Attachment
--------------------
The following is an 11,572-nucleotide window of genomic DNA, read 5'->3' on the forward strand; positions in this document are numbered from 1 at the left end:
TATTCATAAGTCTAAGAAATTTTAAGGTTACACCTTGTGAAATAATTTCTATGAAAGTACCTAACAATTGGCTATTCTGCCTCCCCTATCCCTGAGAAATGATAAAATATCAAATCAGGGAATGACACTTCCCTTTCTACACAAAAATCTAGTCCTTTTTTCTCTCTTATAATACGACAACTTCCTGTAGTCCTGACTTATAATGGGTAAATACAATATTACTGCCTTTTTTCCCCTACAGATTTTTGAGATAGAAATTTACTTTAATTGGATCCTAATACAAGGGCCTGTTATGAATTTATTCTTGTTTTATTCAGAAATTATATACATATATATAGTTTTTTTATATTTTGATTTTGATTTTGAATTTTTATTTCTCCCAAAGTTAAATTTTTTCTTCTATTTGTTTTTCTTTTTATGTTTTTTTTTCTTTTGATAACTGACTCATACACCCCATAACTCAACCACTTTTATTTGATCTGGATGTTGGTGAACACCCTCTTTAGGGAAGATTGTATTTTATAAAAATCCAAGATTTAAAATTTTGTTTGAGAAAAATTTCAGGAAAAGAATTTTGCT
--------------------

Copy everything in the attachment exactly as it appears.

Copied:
The following is an 11,572-nucleotide window of genomic DNA, read 5'->3' on the forward strand; positions in this document are numbered from 1 at the left end:
TATTCATAAGTCTAAGAAATTTTAAGGTTACACCTTGTGAAATAATTTCTATGAAAGTACCTAACAATTGGCTATTCTGCCTCCCCTATCCCTGAGAAATGATAAAATATCAAATCAGGGAATGACACTTCCCTTTCTACACAAAAATCTAGTCCTTTTTTCTCTCTTATAATACGACAACTTCCTGTAGTCCTGACTTATAATGGGTAAATACAATATTACTGCCTTTTTTCCCCTACAGATTTTTGAGATAGAAATTTACTTTAATTGGATCCTAATACAAGGGCCTGTTATGAATTTATTCTTGTTTTATTCAGAAATTATATACATATATATAGTTTTTTTATATTTTGATTTTGATTTTGAATTTTTATTTCTCCCAAAGTTAAATTTTTTCTTCTATTTGTTTTTCTTTTTATGTTTTTTTTTCTTTTGATAACTGACTCATACACCCCATAACTCAACCACTTTTATTTGATCTGGATGTTGGTGAACACCCTCTTTAGGGAAGATTGTATTTTATAAAAATCCAAGATTTAAAATTTTGTTTGAGAAAAATTTCAGGAAAAGAATTTTGCT